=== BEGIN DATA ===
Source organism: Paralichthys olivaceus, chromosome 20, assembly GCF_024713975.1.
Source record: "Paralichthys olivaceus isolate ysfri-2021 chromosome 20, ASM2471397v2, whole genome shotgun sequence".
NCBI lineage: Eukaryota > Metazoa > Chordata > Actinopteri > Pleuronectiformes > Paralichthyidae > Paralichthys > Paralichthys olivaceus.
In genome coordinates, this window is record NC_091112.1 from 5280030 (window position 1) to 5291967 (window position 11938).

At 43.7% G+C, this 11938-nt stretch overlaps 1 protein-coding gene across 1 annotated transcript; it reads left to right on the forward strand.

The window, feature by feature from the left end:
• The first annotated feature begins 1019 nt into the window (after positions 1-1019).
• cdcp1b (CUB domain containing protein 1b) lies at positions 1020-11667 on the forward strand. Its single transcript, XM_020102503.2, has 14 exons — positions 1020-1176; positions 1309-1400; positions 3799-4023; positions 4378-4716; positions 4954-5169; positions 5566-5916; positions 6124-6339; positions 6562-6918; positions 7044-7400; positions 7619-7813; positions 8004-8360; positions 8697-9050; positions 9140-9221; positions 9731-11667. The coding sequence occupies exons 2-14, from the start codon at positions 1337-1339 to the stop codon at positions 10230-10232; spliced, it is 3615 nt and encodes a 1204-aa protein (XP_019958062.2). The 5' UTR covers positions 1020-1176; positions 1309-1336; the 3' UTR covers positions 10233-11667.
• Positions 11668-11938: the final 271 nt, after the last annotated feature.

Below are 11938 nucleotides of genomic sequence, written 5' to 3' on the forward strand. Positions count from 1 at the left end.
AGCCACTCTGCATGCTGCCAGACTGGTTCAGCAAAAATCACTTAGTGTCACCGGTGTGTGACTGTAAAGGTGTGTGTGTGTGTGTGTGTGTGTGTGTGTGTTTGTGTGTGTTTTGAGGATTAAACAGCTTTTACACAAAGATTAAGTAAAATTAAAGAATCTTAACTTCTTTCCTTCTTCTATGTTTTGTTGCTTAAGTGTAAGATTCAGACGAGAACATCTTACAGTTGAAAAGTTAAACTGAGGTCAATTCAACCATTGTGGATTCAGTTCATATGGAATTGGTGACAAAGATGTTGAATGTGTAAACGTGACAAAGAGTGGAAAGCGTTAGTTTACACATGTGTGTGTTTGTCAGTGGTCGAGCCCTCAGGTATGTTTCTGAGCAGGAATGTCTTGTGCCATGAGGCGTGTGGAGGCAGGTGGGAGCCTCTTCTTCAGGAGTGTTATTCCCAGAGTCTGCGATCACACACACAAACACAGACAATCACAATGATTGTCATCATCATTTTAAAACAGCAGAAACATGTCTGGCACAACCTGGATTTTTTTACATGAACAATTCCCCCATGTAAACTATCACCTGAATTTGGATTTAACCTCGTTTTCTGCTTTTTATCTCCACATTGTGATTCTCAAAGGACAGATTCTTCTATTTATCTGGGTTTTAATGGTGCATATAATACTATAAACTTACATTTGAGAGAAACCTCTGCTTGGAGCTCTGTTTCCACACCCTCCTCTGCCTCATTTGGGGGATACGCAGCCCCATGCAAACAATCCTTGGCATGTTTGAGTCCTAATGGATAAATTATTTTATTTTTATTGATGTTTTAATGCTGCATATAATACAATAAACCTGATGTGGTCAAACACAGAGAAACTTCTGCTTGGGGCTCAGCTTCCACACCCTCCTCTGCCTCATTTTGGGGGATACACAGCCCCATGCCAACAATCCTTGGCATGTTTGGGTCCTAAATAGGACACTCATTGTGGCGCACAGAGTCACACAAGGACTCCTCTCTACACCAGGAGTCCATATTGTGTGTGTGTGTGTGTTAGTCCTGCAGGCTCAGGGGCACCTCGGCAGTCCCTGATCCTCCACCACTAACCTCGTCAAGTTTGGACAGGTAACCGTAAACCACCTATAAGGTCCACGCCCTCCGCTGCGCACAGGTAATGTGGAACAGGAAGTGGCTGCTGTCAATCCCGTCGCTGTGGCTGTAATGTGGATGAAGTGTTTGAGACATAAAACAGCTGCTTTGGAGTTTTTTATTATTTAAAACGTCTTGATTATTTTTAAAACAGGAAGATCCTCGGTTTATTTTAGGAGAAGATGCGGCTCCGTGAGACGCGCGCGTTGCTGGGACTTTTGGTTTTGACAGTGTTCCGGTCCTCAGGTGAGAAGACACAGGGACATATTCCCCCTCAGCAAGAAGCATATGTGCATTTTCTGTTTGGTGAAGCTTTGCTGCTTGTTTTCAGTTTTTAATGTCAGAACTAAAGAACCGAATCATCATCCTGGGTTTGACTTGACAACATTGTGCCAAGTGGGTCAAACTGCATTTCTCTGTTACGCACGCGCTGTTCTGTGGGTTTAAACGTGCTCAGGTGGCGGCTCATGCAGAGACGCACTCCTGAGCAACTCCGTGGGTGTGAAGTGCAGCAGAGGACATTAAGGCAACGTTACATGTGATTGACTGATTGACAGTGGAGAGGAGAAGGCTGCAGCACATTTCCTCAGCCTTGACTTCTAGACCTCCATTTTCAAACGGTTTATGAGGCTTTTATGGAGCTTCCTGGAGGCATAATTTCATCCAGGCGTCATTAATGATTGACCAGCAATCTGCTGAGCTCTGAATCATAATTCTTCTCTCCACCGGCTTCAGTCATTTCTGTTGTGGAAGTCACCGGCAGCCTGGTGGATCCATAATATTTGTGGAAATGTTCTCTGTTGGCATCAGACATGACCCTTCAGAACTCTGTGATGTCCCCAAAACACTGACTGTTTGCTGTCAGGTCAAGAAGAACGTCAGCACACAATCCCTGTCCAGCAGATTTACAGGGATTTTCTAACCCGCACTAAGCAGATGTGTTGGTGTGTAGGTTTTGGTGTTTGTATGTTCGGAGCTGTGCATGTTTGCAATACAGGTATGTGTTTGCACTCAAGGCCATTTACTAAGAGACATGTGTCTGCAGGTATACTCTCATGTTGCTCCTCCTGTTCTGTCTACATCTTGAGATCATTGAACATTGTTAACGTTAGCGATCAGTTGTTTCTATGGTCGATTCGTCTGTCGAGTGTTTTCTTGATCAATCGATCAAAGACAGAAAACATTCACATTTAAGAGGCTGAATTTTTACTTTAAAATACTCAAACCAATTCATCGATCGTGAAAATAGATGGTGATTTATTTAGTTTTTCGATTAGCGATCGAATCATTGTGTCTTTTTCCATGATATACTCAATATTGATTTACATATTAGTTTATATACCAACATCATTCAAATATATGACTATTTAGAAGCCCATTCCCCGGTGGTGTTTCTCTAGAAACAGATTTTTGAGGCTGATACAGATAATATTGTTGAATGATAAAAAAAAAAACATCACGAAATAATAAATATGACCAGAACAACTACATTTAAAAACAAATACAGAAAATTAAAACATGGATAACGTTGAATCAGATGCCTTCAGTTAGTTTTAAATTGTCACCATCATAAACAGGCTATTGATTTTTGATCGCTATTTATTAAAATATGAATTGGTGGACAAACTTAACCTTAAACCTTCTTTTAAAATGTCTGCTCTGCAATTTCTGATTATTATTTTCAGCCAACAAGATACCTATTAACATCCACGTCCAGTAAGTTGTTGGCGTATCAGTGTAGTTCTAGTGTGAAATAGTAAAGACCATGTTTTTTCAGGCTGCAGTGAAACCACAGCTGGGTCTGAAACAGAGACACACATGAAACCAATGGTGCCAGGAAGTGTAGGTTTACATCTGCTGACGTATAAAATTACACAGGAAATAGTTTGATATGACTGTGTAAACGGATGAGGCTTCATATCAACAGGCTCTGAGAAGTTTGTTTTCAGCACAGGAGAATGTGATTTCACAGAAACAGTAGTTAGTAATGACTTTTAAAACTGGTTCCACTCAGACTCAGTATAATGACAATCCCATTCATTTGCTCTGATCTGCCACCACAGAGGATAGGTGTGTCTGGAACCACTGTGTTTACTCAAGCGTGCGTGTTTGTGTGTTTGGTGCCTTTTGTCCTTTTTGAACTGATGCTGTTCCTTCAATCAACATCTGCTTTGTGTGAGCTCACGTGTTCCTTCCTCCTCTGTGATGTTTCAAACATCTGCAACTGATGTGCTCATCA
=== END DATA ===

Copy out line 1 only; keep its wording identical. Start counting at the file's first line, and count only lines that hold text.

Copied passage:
Source organism: Paralichthys olivaceus, chromosome 20, assembly GCF_024713975.1.